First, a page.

Romania is a garbage conundrum. Europe's worst recycler imports more trash—plastic from the U.K., tires from Germany—than any other country on the continent.
But for the last decade a small group of Roma from the lapsed industrial bastion of Baia Mare have been making a name for themselves by reversing the trend that has turned their country into Europe's garbage can: meticulously digging up the runoff of their city's fabled gold mines and trafficking it around the world. Since 2012, this business has brought in millions of euros to a city that never recovered from the collapse of Communism.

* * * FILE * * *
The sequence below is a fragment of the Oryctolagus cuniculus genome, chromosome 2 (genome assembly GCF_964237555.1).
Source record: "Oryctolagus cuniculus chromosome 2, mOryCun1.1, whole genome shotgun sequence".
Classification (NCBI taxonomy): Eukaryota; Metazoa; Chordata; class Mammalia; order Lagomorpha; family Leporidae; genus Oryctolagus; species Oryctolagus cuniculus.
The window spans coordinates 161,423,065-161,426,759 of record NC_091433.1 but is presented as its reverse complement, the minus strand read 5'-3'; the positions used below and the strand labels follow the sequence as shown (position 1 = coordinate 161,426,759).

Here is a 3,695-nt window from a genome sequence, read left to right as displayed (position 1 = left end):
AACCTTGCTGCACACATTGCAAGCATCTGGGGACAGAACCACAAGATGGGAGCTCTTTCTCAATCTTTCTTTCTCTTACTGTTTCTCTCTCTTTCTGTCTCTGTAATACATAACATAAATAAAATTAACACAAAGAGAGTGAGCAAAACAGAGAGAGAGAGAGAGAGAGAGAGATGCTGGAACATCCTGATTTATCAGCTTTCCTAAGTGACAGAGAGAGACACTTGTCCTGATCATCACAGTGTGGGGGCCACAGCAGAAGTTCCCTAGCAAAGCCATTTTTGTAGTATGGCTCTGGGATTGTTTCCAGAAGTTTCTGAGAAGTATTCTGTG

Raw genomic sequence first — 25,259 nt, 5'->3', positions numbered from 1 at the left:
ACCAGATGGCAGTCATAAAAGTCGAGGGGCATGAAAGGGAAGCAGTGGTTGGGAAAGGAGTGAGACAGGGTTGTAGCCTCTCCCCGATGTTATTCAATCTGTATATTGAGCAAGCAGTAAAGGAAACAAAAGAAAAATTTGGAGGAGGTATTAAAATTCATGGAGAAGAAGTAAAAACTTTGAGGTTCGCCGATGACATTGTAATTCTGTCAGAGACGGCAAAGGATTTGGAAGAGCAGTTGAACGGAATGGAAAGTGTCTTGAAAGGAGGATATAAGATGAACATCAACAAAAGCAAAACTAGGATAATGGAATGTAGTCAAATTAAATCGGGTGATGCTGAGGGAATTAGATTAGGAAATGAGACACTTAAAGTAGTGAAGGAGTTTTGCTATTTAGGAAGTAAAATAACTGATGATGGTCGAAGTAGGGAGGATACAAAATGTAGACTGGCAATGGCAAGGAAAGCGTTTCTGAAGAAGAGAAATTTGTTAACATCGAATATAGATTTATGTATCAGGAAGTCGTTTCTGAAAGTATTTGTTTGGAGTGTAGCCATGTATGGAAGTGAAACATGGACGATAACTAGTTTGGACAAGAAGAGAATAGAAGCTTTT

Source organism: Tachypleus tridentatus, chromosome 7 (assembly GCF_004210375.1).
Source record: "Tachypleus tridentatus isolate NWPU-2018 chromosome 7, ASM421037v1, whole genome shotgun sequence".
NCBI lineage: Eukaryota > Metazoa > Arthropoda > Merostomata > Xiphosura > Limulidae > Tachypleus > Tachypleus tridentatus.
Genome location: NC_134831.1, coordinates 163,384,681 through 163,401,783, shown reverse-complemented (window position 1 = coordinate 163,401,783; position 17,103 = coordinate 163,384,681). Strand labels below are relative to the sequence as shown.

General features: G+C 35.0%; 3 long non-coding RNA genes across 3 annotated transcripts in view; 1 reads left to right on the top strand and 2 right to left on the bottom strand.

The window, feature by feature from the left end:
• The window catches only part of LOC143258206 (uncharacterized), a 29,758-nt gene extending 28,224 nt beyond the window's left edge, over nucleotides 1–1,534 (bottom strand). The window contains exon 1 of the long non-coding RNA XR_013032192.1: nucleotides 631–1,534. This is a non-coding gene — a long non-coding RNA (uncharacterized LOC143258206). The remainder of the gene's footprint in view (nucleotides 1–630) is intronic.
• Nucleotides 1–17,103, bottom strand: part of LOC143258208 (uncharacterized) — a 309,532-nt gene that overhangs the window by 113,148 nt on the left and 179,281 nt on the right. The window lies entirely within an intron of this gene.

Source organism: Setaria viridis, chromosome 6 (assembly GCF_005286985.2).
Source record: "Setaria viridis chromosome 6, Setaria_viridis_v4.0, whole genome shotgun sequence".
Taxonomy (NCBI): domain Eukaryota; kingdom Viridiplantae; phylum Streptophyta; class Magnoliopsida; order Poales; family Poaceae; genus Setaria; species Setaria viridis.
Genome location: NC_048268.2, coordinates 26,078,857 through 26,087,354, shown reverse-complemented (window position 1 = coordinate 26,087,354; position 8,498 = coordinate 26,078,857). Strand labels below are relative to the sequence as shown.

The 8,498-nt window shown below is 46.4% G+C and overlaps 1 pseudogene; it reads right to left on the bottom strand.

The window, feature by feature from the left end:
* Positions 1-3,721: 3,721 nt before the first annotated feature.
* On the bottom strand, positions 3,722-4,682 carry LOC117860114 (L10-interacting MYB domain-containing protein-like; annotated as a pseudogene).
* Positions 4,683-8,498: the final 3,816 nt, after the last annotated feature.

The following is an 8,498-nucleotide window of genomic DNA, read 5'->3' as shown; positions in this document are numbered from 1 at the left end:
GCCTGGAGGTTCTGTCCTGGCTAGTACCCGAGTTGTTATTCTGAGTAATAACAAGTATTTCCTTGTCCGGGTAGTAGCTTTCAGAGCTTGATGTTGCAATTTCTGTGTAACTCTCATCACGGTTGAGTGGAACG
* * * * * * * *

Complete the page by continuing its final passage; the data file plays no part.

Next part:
But is any of it legal? A group of prosecutors in the Black Sea port of Constanța are currently attempting to upend the narrative the Roma of Baia Mare are telling about themselves: They are not entrepreneurs, but waste traders, getting rich off exporting some of the world's most dangerous chemicals to those countries that can least afford to take them.